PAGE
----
Judge Patrick Bromley says, "Don't get MAD, just...well, don't get MAD."
Our reviews of MADtv: The Complete First Season (published November 17th, 2004), MADtv: The Complete Second Season (published March 27th, 2013), and MADtv: The Complete Third Season (published August 22nd, 2013) are also available.
Go ahead. Get MAD!
I've held a theory for some time that watching the Fox network's late-night sketch show, MAD TV, is a lot like watching the variety show of a high school I've never attended: an entire audience seems to be cheering for characters I'm not familiar with and laughing at things I don't recognize as funny. Not just that I don't find it funny, mind you, but that I don't even understand how it could be funny. Sketch after sketch, I seem to be left out of the joke. It's a lonely endeavor, this MAD TV.
The feeling didn't go away while watching Warner Bros.' new release of MAD TV—The Best of Seasons 8, 9 & 10—I remain a stranger in a strange land. Much of this probably results from my own biases, as I've never been one for recurring-character comedy. I was seldom amused to see how many different situations SNL could plug Molly Shannon's sociopathic schoolgirl character, Mary Katherine Gallagher, into—always with the exact same results. "Debbie Downer" is funny once, but week after week? Not so much. And though MAD TV seems to pride itself on the being the more cultish, edgier (it is on Fox, after all) of the two Saturday night sketch shows, it seems to adopt a similar, don't-fix-what-ain't-broke policy. That means that this Best of compilation gets not one, not two, but three sketches centered on Stuart, the insufferable helium-voiced man-child creation of the show's go-to man, Michael McDonald (Slackers). The gag of Stuart, I think, is that he's odd and inappropriate, and that his mother (played by Mo Collins of The 40-Year Old Virgin) is odd and alcoholic. I think. As for McDonald, he's clearly the star of the show, showing a great deal of versatility but no real range—every character hits the same annoying note. For those who would argue that Will Ferrell is overrated, I give you McDonald.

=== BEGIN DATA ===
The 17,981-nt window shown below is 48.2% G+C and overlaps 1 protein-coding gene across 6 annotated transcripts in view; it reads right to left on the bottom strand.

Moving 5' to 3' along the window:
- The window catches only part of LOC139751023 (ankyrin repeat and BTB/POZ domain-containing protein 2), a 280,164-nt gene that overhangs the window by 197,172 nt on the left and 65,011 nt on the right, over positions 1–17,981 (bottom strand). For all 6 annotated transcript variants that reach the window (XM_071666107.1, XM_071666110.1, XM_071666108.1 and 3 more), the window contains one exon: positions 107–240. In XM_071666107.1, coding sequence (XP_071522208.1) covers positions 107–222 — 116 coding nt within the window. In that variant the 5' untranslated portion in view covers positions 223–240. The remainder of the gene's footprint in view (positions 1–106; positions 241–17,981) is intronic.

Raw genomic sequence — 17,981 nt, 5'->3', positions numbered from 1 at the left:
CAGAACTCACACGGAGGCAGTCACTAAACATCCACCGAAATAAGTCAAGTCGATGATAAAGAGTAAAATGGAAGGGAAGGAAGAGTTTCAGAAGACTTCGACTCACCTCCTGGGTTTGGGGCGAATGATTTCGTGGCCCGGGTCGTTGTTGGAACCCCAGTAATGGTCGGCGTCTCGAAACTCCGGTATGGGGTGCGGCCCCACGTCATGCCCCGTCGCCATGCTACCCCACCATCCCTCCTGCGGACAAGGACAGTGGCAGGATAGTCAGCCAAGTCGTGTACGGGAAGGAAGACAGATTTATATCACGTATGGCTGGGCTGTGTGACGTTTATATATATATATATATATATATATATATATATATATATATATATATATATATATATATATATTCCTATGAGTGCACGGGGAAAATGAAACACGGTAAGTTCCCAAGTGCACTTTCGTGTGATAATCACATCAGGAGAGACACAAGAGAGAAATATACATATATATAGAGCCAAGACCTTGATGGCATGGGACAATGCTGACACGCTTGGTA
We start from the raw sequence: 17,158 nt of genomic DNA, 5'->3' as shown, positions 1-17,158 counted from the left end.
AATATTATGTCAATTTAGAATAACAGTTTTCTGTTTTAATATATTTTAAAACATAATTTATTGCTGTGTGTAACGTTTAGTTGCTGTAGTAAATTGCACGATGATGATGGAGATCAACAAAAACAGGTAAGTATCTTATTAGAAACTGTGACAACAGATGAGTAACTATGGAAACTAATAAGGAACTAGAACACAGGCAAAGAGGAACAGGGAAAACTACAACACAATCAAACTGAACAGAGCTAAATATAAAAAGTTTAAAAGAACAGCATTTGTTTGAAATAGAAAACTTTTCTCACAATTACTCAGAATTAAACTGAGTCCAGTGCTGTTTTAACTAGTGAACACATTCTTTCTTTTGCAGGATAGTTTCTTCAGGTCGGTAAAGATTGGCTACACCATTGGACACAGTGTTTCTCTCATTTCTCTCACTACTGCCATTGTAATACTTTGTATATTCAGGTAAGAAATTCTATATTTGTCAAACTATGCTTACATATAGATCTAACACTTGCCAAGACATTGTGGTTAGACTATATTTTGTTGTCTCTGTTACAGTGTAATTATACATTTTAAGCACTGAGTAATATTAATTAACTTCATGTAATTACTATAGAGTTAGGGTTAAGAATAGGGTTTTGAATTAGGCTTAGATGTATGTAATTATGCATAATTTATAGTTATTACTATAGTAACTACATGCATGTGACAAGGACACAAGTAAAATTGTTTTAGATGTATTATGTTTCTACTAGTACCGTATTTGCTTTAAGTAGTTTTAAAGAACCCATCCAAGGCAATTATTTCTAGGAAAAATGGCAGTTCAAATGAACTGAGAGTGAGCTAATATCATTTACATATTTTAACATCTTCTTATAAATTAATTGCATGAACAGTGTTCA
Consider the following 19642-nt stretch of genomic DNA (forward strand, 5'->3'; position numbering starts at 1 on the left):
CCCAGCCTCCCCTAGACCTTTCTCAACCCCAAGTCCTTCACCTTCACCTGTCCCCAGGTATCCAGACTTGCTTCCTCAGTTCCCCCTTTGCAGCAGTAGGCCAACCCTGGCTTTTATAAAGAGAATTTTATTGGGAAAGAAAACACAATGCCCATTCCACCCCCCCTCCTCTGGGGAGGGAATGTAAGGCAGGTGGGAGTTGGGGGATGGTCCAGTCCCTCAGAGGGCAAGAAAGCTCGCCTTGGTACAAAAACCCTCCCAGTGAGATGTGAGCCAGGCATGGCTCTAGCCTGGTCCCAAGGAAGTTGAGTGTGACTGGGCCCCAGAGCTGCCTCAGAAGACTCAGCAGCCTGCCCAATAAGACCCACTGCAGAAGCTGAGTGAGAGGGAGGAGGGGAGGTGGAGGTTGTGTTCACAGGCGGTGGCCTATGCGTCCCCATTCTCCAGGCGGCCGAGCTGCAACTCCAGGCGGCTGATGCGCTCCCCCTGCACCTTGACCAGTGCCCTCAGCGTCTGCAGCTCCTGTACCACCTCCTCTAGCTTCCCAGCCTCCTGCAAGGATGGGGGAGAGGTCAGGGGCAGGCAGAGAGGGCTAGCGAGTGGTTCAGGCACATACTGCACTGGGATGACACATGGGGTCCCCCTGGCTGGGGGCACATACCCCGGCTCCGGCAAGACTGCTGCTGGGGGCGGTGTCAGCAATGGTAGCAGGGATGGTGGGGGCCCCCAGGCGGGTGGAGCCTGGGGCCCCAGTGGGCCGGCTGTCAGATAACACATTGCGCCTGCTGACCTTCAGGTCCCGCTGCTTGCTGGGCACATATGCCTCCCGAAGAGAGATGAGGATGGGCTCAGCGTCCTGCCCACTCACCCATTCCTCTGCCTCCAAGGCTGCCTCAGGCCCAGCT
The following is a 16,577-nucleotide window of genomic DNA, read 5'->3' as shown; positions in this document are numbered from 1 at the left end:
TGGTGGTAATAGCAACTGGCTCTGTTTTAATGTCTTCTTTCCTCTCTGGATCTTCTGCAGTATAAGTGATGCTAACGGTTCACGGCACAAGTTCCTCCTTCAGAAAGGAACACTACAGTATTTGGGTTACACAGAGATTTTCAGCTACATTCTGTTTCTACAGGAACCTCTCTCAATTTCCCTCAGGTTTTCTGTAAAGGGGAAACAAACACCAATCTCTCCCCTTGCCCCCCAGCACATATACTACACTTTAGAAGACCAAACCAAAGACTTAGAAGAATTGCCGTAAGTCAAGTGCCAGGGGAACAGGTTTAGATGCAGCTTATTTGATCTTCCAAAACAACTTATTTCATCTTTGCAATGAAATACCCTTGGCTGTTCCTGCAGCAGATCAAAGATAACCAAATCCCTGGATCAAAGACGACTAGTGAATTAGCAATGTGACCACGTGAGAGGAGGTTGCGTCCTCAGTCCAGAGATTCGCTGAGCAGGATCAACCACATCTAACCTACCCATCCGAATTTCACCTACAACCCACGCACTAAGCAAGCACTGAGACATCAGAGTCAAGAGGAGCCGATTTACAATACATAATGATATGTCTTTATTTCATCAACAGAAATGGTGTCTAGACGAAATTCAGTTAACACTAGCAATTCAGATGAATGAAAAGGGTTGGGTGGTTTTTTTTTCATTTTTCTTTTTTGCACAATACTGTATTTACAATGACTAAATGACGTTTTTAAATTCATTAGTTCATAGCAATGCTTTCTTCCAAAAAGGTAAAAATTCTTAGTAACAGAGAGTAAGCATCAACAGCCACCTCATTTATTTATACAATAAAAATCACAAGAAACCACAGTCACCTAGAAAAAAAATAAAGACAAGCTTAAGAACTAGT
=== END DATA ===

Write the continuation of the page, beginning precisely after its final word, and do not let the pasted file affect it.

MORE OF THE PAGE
Out-there characters seem to be the show's specialty these days, so the disc is primarily populated by sketches that demonstrate this. In addition to a number of "Stuart" sketches (which, for the life of me, I can't figure out what the studio audience is reacting to), we get Angela, an annoying and spastic teenager chasing George W. Bush; Dot, an annoying and spastic adolescent competing in a spelling bee; Mofaz, an annoying and obnoxious foreign cab driver; Lorraine, an annoying and completely surreal older gal-geek; Bae Sung, an Asian man who doesn't understand English; Ms. Swan, an Asian woman who doesn't understand English…get the idea? Toss in endless pop-culture spoofs (the trademark of the show's…um…"literary" roots), and you've got MAD TV's entire bag of tricks.
My biggest problem with MAD TV, though, isn't its too-heavy reliance on unfunny character repetition (though one could make a case that that would be reason enough not to like a sketch comedy show); it's the focus of the writing. Not only does just about every sketch go on three times longer than it ought to (sure, SNL is guilty of the same thing, but MAD TV's raises the inability to end a sketch to a kind of art form), but I'm often not even sure what the joke is supposed to be. Take an extended riff on the TV show Lost, for example; aside from spoofing the premise and some of the characters, what about Lost are we meant to find funny? Or is the mere fact that it's being referenced enough? Even when Jeff Probst, host of the reality craze Survivor shows up, the sketch is unable to find a real joke. I guess we're just supposed to think it's funny that one guy from a TV series shows up on another series. And that they both have jungles. That's the best I can come up with. You'll understand if it doesn't crack me up.